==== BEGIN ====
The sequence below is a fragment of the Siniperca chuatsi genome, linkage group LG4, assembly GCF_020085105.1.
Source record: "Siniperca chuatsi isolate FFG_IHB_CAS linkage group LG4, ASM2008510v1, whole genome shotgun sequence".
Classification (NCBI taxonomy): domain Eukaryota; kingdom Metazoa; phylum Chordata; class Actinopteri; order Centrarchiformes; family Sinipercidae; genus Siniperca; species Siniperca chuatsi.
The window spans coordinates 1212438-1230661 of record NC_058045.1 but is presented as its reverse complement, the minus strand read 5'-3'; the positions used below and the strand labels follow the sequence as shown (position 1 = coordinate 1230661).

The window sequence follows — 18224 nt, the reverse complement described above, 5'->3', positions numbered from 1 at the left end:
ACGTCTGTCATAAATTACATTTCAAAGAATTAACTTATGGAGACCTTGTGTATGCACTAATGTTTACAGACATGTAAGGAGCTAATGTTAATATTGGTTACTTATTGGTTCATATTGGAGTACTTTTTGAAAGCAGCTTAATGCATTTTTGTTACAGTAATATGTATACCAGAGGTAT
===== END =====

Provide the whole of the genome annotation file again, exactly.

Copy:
The sequence below is a fragment of the Siniperca chuatsi genome, linkage group LG4, assembly GCF_020085105.1.
Source record: "Siniperca chuatsi isolate FFG_IHB_CAS linkage group LG4, ASM2008510v1, whole genome shotgun sequence".
Classification (NCBI taxonomy): domain Eukaryota; kingdom Metazoa; phylum Chordata; class Actinopteri; order Centrarchiformes; family Sinipercidae; genus Siniperca; species Siniperca chuatsi.
The window spans coordinates 1212438-1230661 of record NC_058045.1 but is presented as its reverse complement, the minus strand read 5'-3'; the positions used below and the strand labels follow the sequence as shown (position 1 = coordinate 1230661).

The window sequence follows — 18224 nt, the reverse complement described above, 5'->3', positions numbered from 1 at the left end:
ACGTCTGTCATAAATTACATTTCAAAGAATTAACTTATGGAGACCTTGTGTATGCACTAATGTTTACAGACATGTAAGGAGCTAATGTTAATATTGGTTACTTATTGGTTCATATTGGAGTACTTTTTGAAAGCAGCTTAATGCATTTTTGTTACAGTAATATGTATACCAGAGGTAT